“It is not about focusing on stereotypes and cliches. Rather, it is about acknowledging they exist and how the systemic issues are perpetuated and how to change those. For example, regarding a lack of brown women in journalism or education, we need to highlight the issue as a fact and then think about what tangible actions can be taken to address it such as fewer barriers to access to networks and mentoring programmes,” entrepreneur and founder of LMF Network Sonya Barlow tells Media Diversity Institute when advocating for when advocating for a solution-oriented approach to the current gaps in journalism. 

A larger focus on lived experiences will allow us to better understand the current state of inequality in education because it will put into context the needs of those being most impacted by these unjust systems. For journalists, this means moving beyond what they think they know and passing the mic. Barlow points out how teachers in the UK are one of the lowest paid workers, despite the crucial role they play. These kinds of issues are often ignored because when comparing hard data, we see how countries like the UK have far more equality than compared to the Global South and so oftentimes it can become harder to see that inequality and injustices impact people across the world, despite what the data may say. 

Education experts like Dr Williams are working to change these often homogenous perceptions of education spaces, and calling attention to the nuances and intersectionality we need to amplify even when talking about gender issues within this space. 

“Too often gender ‘issues’ can be looked at through a female equivalent of a ‘male, pale and stale’ lens with no reference to sexuality, culture, ethnicity, educational/research discipline or working environment. No-one is ‘just’ a label – we are messy, incomplete and complex beings. I once had a female university boss who claimed ‘we are so similar’ just because we were both mothers. I wanted to shout out the myriad of ways in which we were absolutely not the same. It is one of the biggest frustrations in my work that despite higher education settings being so international they can default to being mono cultural,” says Dr Williams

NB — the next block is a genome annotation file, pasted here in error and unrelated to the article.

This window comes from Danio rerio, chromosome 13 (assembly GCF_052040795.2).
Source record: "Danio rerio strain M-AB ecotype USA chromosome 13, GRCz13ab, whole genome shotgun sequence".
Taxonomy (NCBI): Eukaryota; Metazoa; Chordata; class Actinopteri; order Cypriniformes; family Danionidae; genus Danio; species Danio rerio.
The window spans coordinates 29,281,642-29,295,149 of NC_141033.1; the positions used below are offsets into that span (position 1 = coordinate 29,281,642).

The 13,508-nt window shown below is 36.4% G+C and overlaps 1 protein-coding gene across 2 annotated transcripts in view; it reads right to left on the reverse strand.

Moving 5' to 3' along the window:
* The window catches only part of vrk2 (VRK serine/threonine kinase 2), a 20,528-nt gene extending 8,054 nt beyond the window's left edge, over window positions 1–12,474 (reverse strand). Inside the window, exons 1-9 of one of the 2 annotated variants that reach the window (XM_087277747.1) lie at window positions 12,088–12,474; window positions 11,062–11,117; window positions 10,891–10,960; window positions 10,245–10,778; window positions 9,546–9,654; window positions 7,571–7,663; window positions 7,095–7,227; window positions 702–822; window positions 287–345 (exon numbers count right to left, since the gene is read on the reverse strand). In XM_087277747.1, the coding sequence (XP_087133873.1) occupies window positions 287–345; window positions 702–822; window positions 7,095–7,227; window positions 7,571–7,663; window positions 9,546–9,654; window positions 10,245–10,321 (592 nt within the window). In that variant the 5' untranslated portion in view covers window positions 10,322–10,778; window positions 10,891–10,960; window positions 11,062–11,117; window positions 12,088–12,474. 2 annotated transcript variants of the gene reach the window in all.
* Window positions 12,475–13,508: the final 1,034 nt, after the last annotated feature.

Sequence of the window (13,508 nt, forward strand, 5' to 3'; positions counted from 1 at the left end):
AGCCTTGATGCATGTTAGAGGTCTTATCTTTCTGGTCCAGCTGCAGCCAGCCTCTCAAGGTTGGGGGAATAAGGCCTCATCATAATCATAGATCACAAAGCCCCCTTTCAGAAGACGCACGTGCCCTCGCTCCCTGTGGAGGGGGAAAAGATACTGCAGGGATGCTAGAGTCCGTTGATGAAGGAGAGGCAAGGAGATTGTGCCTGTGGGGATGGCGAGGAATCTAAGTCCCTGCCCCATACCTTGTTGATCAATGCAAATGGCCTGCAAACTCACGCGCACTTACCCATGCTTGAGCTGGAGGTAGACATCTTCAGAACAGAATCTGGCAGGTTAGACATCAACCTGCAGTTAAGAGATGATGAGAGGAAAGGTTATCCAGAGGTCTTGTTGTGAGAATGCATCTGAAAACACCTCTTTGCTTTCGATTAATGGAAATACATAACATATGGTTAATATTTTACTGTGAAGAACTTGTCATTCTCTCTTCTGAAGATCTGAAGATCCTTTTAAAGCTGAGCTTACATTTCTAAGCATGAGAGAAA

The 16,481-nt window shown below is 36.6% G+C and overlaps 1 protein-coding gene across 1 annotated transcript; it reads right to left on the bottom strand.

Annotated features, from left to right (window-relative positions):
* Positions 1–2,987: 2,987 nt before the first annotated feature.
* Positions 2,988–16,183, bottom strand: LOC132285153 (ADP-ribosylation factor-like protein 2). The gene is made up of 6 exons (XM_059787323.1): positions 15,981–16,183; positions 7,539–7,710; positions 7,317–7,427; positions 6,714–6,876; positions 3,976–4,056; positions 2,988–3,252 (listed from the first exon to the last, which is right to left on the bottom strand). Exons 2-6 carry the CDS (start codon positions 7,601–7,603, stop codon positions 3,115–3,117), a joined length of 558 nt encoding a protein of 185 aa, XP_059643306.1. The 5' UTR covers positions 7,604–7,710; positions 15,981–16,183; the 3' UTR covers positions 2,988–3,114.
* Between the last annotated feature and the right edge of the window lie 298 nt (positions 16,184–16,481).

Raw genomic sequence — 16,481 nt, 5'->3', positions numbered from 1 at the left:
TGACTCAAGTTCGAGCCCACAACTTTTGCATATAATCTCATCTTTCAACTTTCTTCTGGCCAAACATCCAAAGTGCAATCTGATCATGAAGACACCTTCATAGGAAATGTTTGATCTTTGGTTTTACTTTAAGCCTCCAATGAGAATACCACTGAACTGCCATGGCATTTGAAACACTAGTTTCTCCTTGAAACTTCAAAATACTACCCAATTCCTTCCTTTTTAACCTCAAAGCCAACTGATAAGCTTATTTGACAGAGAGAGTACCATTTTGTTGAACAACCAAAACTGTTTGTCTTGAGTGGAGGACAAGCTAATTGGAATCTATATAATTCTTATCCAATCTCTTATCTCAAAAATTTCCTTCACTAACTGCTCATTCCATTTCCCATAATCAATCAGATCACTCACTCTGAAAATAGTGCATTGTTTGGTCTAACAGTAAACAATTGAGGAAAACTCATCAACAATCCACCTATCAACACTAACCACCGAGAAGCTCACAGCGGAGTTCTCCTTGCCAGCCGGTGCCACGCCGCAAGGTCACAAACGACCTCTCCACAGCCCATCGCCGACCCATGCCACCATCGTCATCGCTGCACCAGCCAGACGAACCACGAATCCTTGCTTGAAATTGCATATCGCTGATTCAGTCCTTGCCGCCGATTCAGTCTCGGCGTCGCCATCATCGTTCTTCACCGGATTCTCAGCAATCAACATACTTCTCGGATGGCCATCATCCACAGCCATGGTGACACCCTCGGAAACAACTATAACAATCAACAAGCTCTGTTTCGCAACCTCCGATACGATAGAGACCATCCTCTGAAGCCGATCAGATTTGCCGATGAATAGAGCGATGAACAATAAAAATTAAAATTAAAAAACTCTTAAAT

Education journalism needs to start focusing more on the context that is missing, and thereby start filling up the gap to provide a bigger picture. The lack of focus on these gaps is perhaps why we as a global community have struggled greatly to make sufficient progress on gender inequality within education spaces.

”Stats and figures are a starting point that shows us where we are. But, what it reveals is that we are not collecting the necessary information and data, and there are gaps in our understanding. So, what journalists can do is acknowledge that there is a gap in representation and it is not where we need it to be, “ Barlow says.

The focus instead should be highlighting and amplifying a range of experiences, and more importantly not pretending that one person – particularly if they come from a privileged group – can represent them all. Journalism needs to give space to reporters and media workers from communities where education inequality is rife. As Dr Willliams says,

“We can, and should learn, from the people around us but the media needs to bring us up close and personal with those we haven’t had the chance to meet yet.”